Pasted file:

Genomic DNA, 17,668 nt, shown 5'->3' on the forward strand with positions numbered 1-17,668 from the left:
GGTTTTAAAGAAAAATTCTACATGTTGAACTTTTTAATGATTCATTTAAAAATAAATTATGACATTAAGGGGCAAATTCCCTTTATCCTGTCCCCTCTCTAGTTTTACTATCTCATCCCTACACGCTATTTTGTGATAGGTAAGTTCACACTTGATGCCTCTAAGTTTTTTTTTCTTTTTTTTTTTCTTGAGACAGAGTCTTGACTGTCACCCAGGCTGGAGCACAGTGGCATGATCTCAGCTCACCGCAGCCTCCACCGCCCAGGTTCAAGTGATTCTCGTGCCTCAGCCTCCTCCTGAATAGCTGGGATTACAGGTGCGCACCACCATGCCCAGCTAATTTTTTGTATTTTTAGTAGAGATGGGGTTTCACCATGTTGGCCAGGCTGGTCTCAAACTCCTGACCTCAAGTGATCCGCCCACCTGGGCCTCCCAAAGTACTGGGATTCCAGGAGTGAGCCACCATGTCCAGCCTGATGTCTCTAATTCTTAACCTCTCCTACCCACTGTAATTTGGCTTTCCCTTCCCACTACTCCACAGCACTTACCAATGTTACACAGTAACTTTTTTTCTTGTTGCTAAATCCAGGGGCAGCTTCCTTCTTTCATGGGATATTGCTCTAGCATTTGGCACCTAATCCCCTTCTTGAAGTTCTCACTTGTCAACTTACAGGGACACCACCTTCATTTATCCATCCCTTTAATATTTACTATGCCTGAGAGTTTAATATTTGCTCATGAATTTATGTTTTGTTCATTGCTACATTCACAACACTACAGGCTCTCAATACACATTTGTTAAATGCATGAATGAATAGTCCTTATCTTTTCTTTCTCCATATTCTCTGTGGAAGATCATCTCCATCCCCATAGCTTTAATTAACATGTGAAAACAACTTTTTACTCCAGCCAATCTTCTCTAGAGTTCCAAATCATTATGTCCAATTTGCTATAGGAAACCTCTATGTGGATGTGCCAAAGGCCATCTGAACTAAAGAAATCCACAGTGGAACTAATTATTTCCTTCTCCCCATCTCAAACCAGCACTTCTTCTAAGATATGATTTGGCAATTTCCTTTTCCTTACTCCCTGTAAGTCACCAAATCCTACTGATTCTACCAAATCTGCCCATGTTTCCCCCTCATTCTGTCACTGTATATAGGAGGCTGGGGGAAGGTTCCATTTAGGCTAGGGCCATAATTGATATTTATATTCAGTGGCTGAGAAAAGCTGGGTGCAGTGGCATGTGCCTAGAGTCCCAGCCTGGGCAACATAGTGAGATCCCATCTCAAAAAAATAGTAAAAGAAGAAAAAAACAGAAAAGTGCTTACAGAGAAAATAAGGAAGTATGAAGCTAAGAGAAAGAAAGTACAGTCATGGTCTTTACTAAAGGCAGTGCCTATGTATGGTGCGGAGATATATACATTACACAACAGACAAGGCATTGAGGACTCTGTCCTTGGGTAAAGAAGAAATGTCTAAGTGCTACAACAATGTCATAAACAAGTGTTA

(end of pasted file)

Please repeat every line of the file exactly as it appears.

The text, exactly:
Genomic DNA, 17,668 nt, shown 5'->3' on the forward strand with positions numbered 1-17,668 from the left:
GGTTTTAAAGAAAAATTCTACATGTTGAACTTTTTAATGATTCATTTAAAAATAAATTATGACATTAAGGGGCAAATTCCCTTTATCCTGTCCCCTCTCTAGTTTTACTATCTCATCCCTACACGCTATTTTGTGATAGGTAAGTTCACACTTGATGCCTCTAAGTTTTTTTTTCTTTTTTTTTTTCTTGAGACAGAGTCTTGACTGTCACCCAGGCTGGAGCACAGTGGCATGATCTCAGCTCACCGCAGCCTCCACCGCCCAGGTTCAAGTGATTCTCGTGCCTCAGCCTCCTCCTGAATAGCTGGGATTACAGGTGCGCACCACCATGCCCAGCTAATTTTTTGTATTTTTAGTAGAGATGGGGTTTCACCATGTTGGCCAGGCTGGTCTCAAACTCCTGACCTCAAGTGATCCGCCCACCTGGGCCTCCCAAAGTACTGGGATTCCAGGAGTGAGCCACCATGTCCAGCCTGATGTCTCTAATTCTTAACCTCTCCTACCCACTGTAATTTGGCTTTCCCTTCCCACTACTCCACAGCACTTACCAATGTTACACAGTAACTTTTTTTCTTGTTGCTAAATCCAGGGGCAGCTTCCTTCTTTCATGGGATATTGCTCTAGCATTTGGCACCTAATCCCCTTCTTGAAGTTCTCACTTGTCAACTTACAGGGACACCACCTTCATTTATCCATCCCTTTAATATTTACTATGCCTGAGAGTTTAATATTTGCTCATGAATTTATGTTTTGTTCATTGCTACATTCACAACACTACAGGCTCTCAATACACATTTGTTAAATGCATGAATGAATAGTCCTTATCTTTTCTTTCTCCATATTCTCTGTGGAAGATCATCTCCATCCCCATAGCTTTAATTAACATGTGAAAACAACTTTTTACTCCAGCCAATCTTCTCTAGAGTTCCAAATCATTATGTCCAATTTGCTATAGGAAACCTCTATGTGGATGTGCCAAAGGCCATCTGAACTAAAGAAATCCACAGTGGAACTAATTATTTCCTTCTCCCCATCTCAAACCAGCACTTCTTCTAAGATATGATTTGGCAATTTCCTTTTCCTTACTCCCTGTAAGTCACCAAATCCTACTGATTCTACCAAATCTGCCCATGTTTCCCCCTCATTCTGTCACTGTATATAGGAGGCTGGGGGAAGGTTCCATTTAGGCTAGGGCCATAATTGATATTTATATTCAGTGGCTGAGAAAAGCTGGGTGCAGTGGCATGTGCCTAGAGTCCCAGCCTGGGCAACATAGTGAGATCCCATCTCAAAAAAATAGTAAAAGAAGAAAAAAACAGAAAAGTGCTTACAGAGAAAATAAGGAAGTATGAAGCTAAGAGAAAGAAAGTACAGTCATGGTCTTTACTAAAGGCAGTGCCTATGTATGGTGCGGAGATATATACATTACACAACAGACAAGGCATTGAGGACTCTGTCCTTGGGTAAAGAAGAAATGTCTAAGTGCTACAACAATGTCATAAACAAGTGTTA